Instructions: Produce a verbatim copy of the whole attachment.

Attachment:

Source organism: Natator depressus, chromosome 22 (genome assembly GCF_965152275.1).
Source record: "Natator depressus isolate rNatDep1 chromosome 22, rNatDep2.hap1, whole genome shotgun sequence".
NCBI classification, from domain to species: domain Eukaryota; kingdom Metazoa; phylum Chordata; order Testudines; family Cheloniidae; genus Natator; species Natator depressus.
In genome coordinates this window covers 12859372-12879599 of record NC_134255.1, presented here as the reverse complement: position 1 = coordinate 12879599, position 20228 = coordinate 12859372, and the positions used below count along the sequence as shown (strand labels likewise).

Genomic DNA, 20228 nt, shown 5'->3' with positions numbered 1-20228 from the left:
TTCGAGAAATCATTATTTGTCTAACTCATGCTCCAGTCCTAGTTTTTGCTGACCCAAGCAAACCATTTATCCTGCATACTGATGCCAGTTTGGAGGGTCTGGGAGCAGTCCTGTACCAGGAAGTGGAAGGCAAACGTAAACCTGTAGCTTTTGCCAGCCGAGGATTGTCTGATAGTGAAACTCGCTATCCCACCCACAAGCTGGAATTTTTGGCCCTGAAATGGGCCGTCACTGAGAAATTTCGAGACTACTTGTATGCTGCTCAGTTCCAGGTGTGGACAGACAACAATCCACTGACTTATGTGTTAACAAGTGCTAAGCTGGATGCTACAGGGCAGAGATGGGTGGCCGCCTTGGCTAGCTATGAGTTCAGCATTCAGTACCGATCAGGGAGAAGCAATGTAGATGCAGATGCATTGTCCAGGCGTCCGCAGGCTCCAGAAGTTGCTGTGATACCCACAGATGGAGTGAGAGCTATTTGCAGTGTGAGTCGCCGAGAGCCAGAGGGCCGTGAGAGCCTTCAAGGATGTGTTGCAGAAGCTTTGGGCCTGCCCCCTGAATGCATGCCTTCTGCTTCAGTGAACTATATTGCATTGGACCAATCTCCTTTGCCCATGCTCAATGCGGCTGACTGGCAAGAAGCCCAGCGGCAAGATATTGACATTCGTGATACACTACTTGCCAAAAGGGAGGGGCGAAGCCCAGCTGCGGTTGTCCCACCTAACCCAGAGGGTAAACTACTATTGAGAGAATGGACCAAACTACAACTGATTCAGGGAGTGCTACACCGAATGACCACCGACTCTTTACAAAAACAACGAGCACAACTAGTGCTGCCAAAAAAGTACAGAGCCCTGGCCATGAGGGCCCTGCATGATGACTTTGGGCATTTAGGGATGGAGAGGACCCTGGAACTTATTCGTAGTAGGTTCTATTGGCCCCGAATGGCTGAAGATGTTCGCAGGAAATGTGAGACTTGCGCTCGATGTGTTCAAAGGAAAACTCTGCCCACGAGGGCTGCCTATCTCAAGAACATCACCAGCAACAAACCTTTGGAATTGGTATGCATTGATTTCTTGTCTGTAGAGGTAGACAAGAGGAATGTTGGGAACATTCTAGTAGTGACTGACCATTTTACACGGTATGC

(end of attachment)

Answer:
Source organism: Natator depressus, chromosome 22 (genome assembly GCF_965152275.1).
Source record: "Natator depressus isolate rNatDep1 chromosome 22, rNatDep2.hap1, whole genome shotgun sequence".
NCBI classification, from domain to species: domain Eukaryota; kingdom Metazoa; phylum Chordata; order Testudines; family Cheloniidae; genus Natator; species Natator depressus.
In genome coordinates this window covers 12859372-12879599 of record NC_134255.1, presented here as the reverse complement: position 1 = coordinate 12879599, position 20228 = coordinate 12859372, and the positions used below count along the sequence as shown (strand labels likewise).

Genomic DNA, 20228 nt, shown 5'->3' with positions numbered 1-20228 from the left:
TTCGAGAAATCATTATTTGTCTAACTCATGCTCCAGTCCTAGTTTTTGCTGACCCAAGCAAACCATTTATCCTGCATACTGATGCCAGTTTGGAGGGTCTGGGAGCAGTCCTGTACCAGGAAGTGGAAGGCAAACGTAAACCTGTAGCTTTTGCCAGCCGAGGATTGTCTGATAGTGAAACTCGCTATCCCACCCACAAGCTGGAATTTTTGGCCCTGAAATGGGCCGTCACTGAGAAATTTCGAGACTACTTGTATGCTGCTCAGTTCCAGGTGTGGACAGACAACAATCCACTGACTTATGTGTTAACAAGTGCTAAGCTGGATGCTACAGGGCAGAGATGGGTGGCCGCCTTGGCTAGCTATGAGTTCAGCATTCAGTACCGATCAGGGAGAAGCAATGTAGATGCAGATGCATTGTCCAGGCGTCCGCAGGCTCCAGAAGTTGCTGTGATACCCACAGATGGAGTGAGAGCTATTTGCAGTGTGAGTCGCCGAGAGCCAGAGGGCCGTGAGAGCCTTCAAGGATGTGTTGCAGAAGCTTTGGGCCTGCCCCCTGAATGCATGCCTTCTGCTTCAGTGAACTATATTGCATTGGACCAATCTCCTTTGCCCATGCTCAATGCGGCTGACTGGCAAGAAGCCCAGCGGCAAGATATTGACATTCGTGATACACTACTTGCCAAAAGGGAGGGGCGAAGCCCAGCTGCGGTTGTCCCACCTAACCCAGAGGGTAAACTACTATTGAGAGAATGGACCAAACTACAACTGATTCAGGGAGTGCTACACCGAATGACCACCGACTCTTTACAAAAACAACGAGCACAACTAGTGCTGCCAAAAAAGTACAGAGCCCTGGCCATGAGGGCCCTGCATGATGACTTTGGGCATTTAGGGATGGAGAGGACCCTGGAACTTATTCGTAGTAGGTTCTATTGGCCCCGAATGGCTGAAGATGTTCGCAGGAAATGTGAGACTTGCGCTCGATGTGTTCAAAGGAAAACTCTGCCCACGAGGGCTGCCTATCTCAAGAACATCACCAGCAACAAACCTTTGGAATTGGTATGCATTGATTTCTTGTCTGTAGAGGTAGACAAGAGGAATGTTGGGAACATTCTAGTAGTGACTGACCATTTTACACGGTATGC